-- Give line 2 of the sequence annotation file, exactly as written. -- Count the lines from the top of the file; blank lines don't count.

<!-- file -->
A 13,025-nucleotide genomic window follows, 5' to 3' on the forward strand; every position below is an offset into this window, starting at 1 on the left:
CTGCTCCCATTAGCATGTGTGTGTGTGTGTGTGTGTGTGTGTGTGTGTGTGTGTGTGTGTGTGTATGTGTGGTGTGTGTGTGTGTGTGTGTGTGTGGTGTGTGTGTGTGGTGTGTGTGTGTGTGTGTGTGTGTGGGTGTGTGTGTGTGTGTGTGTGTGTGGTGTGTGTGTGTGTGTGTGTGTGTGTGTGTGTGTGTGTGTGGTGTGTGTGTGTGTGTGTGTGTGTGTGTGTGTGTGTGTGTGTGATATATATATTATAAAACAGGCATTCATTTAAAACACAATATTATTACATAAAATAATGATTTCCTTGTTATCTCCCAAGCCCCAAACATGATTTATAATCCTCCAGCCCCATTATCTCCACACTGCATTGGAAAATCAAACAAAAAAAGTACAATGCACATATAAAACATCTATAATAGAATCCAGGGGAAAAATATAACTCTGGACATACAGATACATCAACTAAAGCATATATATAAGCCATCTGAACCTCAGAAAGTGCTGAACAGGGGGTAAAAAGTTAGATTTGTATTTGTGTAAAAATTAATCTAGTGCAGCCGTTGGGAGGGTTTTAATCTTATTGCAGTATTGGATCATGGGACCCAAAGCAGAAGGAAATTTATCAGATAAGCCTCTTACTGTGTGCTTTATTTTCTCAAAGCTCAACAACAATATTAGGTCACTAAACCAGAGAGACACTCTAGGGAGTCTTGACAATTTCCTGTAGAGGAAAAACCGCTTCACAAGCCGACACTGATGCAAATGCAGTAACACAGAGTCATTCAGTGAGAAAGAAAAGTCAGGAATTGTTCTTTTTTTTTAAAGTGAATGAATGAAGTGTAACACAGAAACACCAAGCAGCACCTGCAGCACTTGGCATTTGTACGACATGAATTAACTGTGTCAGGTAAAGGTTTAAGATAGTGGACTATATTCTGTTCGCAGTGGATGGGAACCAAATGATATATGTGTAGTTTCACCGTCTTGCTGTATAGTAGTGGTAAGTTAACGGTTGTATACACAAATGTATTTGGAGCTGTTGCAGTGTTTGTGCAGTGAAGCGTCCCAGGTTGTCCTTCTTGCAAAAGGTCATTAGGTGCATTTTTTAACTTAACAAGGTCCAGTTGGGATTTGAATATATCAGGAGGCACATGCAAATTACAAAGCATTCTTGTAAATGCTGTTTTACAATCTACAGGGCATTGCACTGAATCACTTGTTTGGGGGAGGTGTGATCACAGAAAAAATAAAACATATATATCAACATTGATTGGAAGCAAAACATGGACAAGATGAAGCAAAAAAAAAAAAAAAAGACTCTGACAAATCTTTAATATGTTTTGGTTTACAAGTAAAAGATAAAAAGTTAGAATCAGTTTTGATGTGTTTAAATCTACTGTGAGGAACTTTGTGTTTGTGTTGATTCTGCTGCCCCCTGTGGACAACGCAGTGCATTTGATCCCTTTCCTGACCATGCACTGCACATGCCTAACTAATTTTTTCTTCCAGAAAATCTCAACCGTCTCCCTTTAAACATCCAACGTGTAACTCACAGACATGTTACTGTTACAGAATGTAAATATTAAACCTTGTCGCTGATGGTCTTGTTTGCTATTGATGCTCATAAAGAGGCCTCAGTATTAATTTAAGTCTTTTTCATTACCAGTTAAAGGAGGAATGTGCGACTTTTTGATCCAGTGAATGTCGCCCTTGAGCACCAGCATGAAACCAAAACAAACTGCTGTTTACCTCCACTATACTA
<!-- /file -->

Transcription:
CTGCTCCCATTAGCATGTGTGTGTGTGTGTGTGTGTGTGTGTGTGTGTGTGTGTGTGTGTGTGTATGTGTGGTGTGTGTGTGTGTGTGTGTGTGTGGTGTGTGTGTGTGGTGTGTGTGTGTGTGTGTGTGTGTGGGTGTGTGTGTGTGTGTGTGTGTGTGGTGTGTGTGTGTGTGTGTGTGTGTGTGTGTGTGTGTGTGTGGTGTGTGTGTGTGTGTGTGTGTGTGTGTGTGTGTGTGTGTGTGATATATATATTATAAAACAGGCATTCATTTAAAACACAATATTATTACATAAAATAATGATTTCCTTGTTATCTCCCAAGCCCCAAACATGATTTATAATCCTCCAGCCCCATTATCTCCACACTGCATTGGAAAATCAAACAAAAAAAGTACAATGCACATATAAAACATCTATAATAGAATCCAGGGGAAAAATATAACTCTGGACATACAGATACATCAACTAAAGCATATATATAAGCCATCTGAACCTCAGAAAGTGCTGAACAGGGGGTAAAAAGTTAGATTTGTATTTGTGTAAAAATTAATCTAGTGCAGCCGTTGGGAGGGTTTTAATCTTATTGCAGTATTGGATCATGGGACCCAAAGCAGAAGGAAATTTATCAGATAAGCCTCTTACTGTGTGCTTTATTTTCTCAAAGCTCAACAACAATATTAGGTCACTAAACCAGAGAGACACTCTAGGGAGTCTTGACAATTTCCTGTAGAGGAAAAACCGCTTCACAAGCCGACACTGATGCAAATGCAGTAACACAGAGTCATTCAGTGAGAAAGAAAAGTCAGGAATTGTTCTTTTTTTTTAAAGTGAATGAATGAAGTGTAACACAGAAACACCAAGCAGCACCTGCAGCACTTGGCATTTGTACGACATGAATTAACTGTGTCAGGTAAAGGTTTAAGATAGTGGACTATATTCTGTTCGCAGTGGATGGGAACCAAATGATATATGTGTAGTTTCACCGTCTTGCTGTATAGTAGTGGTAAGTTAACGGTTGTATACACAAATGTATTTGGAGCTGTTGCAGTGTTTGTGCAGTGAAGCGTCCCAGGTTGTCCTTCTTGCAAAAGGTCATTAGGTGCATTTTTTAACTTAACAAGGTCCAGTTGGGATTTGAATATATCAGGAGGCACATGCAAATTACAAAGCATTCTTGTAAATGCTGTTTTACAATCTACAGGGCATTGCACTGAATCACTTGTTTGGGGGAGGTGTGATCACAGAAAAAATAAAACATATATATCAACATTGATTGGAAGCAAAACATGGACAAGATGAAGCAAAAAAAAAAAAAAAAGACTCTGACAAATCTTTAATATGTTTTGGTTTACAAGTAAAAGATAAAAAGTTAGAATCAGTTTTGATGTGTTTAAATCTACTGTGAGGAACTTTGTGTTTGTGTTGATTCTGCTGCCCCCTGTGGACAACGCAGTGCATTTGATCCCTTTCCTGACCATGCACTGCACATGCCTAACTAATTTTTTCTTCCAGAAAATCTCAACCGTCTCCCTTTAAACATCCAACGTGTAACTCACAGACATGTTACTGTTACAGAATGTAAATATTAAACCTTGTCGCTGATGGTCTTGTTTGCTATTGATGCTCATAAAGAGGCCTCAGTATTAATTTAAGTCTTTTTCATTACCAGTTAAAGGAGGAATGTGCGACTTTTTGATCCAGTGAATGTCGCCCTTGAGCACCAGCATGAAACCAAAACAAACTGCTGTTTACCTCCACTATACTA